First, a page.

Kenya’s president heralded the passage of a new constitution Thursday as a “national renewal,” after results showed that close to 70 percent of the country had backed the document replacing a British colonial-era draft that inflated the powers of the presidency.
Opponents of the new constitution conceded defeat gracefully, paving the way for a peaceful transition to the new draft document. Ethnically charged violence had left more than 1,000 people dead following the disputed 2007 presidential election, raising concerns about the aftermath of Wednesday’s vote.
“The historic journey that we began over 20 years ago is now coming to a happy end,” President Mwai Kibaki told hundreds of supporters in downtown Nairobi, some of whom blew the loud vuvuzela horn made famous during the recent World Cup. “Indeed, may the new constitutional dispensation be our shield and defender.”
Kenya’s election commission said 67 percent of the 8.6 million voters who cast ballots backed the new constitution, an overwhelming victory that likely helped quash any potential for violence. Voter turnout was 71 percent, the reason that long lines snaked for hours at ballot boxes around the country.
Opponents of the draft had expressed misgivings early Thursday about the results, but William Ruto, Kenya’s higher education minister and a top leader of the “No” team, conceded defeat.
“As member of the ‘No’ team, we respect the verdict of the majority,” Ruto said. He then urged the “Yes” side to engage in negotiations over the parts of the constitution the “No” side objected to, items likely to include the constitution’s clauses on abortion and land ownership.
Kibaki reached out to the “No” camp in his speech, saying that the “No” voters’ voices had been heard. Others in the “Yes” camp took a more celebratory tone.
“Saying that we have won is an understatement. Kenya has been reborn,” said Kiraitu Murungi, the minister of energy. “In fact it has been 20 years of painful labor. There is neither winner nor loser, we are all Kenyans, let us embrace each other as we usher the country into a new chapter.”
In Washington, Secretary of State Hillary Rodham Clinton said Kenya’s new constitution was the centerpiece of the country’s reform agenda aimed at addressing underlying causes of violence.
The results are “an indication that a very strong majority of Kenyans have voted for fundamental change,” Clinton said. “We urge all Kenyans to reach out to each other to work together after this referendum to support Kenya’s democratic institutions and to move Kenya forward into the kind of future that Kenyans themselves deserve.”
Voters overwhelmed polling stations in some locations Wednesday. The international community, and particularly the U.S., had urged Kenyans to pass the constitution, even as the draft raised emotions over land rights, abortion and Muslim family courts.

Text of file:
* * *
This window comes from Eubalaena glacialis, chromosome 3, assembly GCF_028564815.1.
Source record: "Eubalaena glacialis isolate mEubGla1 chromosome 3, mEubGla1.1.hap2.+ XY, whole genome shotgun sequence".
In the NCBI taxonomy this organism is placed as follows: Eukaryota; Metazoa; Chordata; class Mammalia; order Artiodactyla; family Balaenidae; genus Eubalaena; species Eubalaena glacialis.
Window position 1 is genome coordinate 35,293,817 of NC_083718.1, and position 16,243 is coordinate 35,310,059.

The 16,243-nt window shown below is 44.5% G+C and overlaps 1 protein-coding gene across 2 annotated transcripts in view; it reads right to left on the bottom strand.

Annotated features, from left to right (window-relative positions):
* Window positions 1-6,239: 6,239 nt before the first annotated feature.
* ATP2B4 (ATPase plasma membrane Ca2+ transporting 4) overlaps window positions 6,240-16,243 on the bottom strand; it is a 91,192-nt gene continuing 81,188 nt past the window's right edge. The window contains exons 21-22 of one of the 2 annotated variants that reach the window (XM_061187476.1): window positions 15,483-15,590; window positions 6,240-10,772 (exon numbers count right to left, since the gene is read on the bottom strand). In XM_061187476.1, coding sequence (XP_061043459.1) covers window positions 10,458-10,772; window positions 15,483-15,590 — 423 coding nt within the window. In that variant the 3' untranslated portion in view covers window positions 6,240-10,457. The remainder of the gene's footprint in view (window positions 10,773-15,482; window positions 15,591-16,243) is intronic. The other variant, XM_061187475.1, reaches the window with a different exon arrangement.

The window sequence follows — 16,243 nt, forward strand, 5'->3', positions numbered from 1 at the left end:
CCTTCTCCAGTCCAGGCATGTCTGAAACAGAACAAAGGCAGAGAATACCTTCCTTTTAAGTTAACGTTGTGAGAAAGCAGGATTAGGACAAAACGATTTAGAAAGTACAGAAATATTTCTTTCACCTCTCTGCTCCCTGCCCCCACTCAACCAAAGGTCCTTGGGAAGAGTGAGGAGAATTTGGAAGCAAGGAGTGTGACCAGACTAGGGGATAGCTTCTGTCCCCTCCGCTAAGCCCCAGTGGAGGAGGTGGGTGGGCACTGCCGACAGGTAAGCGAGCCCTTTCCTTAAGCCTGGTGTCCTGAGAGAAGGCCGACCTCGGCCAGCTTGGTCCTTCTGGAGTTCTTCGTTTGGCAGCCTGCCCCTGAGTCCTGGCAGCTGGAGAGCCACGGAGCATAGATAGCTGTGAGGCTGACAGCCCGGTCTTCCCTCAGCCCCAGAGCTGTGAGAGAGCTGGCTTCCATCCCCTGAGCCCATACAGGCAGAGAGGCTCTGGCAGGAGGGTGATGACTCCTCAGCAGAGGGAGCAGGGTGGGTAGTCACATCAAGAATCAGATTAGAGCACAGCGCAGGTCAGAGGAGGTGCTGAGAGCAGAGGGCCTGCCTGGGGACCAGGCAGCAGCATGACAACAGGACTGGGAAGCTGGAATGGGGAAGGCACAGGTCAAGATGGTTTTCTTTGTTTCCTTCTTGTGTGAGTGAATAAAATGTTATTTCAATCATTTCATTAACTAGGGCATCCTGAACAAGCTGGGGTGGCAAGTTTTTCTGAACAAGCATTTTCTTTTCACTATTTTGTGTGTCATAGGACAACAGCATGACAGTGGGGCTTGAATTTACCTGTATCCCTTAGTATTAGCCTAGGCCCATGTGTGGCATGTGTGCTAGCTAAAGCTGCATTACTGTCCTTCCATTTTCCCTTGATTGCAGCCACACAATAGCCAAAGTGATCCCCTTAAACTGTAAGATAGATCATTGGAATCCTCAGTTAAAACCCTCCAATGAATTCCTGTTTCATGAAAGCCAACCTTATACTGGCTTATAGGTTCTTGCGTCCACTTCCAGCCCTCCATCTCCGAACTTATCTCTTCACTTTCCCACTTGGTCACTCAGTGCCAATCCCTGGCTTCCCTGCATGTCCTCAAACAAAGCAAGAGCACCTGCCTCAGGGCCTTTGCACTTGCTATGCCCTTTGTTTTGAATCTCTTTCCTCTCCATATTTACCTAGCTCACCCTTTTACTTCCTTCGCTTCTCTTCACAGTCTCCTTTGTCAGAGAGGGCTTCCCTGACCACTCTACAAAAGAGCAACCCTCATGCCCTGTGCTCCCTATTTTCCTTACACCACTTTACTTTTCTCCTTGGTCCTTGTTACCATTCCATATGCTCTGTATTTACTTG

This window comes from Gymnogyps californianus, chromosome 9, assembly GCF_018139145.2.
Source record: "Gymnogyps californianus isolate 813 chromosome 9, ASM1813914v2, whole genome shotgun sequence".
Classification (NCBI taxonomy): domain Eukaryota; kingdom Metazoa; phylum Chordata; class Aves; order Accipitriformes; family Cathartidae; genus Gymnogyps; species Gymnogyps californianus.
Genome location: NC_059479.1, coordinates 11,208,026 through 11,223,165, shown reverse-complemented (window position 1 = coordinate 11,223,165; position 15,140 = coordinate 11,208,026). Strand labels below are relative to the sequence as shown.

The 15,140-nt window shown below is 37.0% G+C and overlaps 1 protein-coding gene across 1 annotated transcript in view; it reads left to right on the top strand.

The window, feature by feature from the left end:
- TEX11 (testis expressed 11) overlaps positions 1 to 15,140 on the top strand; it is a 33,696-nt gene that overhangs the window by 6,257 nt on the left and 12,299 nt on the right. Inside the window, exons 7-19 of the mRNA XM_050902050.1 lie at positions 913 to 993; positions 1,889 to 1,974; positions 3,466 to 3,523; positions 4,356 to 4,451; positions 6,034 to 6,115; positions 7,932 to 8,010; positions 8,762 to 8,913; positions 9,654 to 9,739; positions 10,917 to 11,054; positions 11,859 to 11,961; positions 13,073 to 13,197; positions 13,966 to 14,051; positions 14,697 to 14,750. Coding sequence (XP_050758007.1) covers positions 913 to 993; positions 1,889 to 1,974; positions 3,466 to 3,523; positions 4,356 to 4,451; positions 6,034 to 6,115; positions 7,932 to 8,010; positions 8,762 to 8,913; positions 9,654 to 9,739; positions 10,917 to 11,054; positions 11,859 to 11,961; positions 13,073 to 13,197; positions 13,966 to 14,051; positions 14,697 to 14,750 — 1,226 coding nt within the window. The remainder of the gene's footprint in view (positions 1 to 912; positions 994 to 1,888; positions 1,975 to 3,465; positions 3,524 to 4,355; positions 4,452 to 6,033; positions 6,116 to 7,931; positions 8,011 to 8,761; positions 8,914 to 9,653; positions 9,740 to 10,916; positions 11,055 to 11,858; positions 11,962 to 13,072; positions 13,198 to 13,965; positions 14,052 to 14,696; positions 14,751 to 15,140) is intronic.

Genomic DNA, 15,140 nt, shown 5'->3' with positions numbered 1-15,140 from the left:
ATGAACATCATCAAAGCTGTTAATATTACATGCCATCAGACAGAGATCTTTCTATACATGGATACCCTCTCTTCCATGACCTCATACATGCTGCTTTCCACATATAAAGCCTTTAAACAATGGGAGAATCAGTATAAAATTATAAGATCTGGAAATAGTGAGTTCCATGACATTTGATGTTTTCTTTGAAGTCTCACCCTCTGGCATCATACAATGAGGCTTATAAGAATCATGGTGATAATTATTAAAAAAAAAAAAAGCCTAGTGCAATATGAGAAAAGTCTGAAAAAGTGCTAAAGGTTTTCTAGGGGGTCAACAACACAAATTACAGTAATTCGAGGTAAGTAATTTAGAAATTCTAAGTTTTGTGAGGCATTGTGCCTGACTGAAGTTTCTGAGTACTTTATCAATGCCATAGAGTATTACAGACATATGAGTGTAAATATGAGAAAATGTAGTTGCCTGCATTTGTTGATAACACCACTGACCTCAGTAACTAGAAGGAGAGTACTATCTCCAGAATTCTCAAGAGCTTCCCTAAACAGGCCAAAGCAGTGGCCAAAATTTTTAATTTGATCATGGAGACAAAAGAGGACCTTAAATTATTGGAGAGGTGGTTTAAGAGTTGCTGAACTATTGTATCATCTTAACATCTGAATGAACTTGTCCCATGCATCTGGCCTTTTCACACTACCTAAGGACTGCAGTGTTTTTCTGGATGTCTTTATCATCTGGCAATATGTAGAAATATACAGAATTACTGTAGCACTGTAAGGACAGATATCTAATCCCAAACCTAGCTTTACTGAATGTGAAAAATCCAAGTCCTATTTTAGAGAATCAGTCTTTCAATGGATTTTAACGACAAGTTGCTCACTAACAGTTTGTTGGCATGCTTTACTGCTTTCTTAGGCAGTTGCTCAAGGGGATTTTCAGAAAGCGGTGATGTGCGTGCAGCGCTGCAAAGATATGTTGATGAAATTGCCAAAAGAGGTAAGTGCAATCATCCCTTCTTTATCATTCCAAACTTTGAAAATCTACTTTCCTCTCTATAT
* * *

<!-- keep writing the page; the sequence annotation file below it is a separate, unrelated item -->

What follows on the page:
Kenya’s current constitution, drawn up in the lead-up to Kenya’s 1963 independence from Britain, grants the president sweeping powers. The new constitution would dramatically cut back on those powers by setting up an American-style system of checks and balances, and paving the way for much-needed land reform.
In the Rift Valley — the scene of some of the worst atrocities in 2007-08 — Bishop Cornelius Korir said the church would continue to press the government as it implements the new constitution to take into account the church’s view on abortion.
“We are very proud of the people of the North Rift for maintaining peace, and we want peace to continue,” Korir said.
A coalition of evangelical churches said in a statement that it was saddened by irregularities in the campaign, balloting and counting phases of the election process, but the Catholic church and the Anglican church did not sign the statement.
An observer group said it had not seen any signs of rigging as had been claimed by some in the “No” camp.
“We are confident that the process and the results reflect the wishes of Kenyans,” said Kennedy Masime, chairman of the Elections Observation Group, which had 10,000 observers across the country.
The passing of the new constitution is a major victory for Kibaki, who backed a constitutional referendum in 2005 that was defeated. The push for a new constitution began two decades ago.
The referendum was one of the conditions of the power-sharing agreement between Kibaki and Prime Minster Raila Odinga that ended the 2007-08 violence. Both back the new constitution, and both appealed to Kenyans to vote peacefully.
Kenyan presidents have long favored their own ethnic tribes in the distribution of resources, a tremendous source of tension here.
Associated Press reporter Katharine Houreld in the Rift Valley, Tom Maliti in Nairobi and Desmond Butler in Washington contributed to this report.
Source: The Associated Press.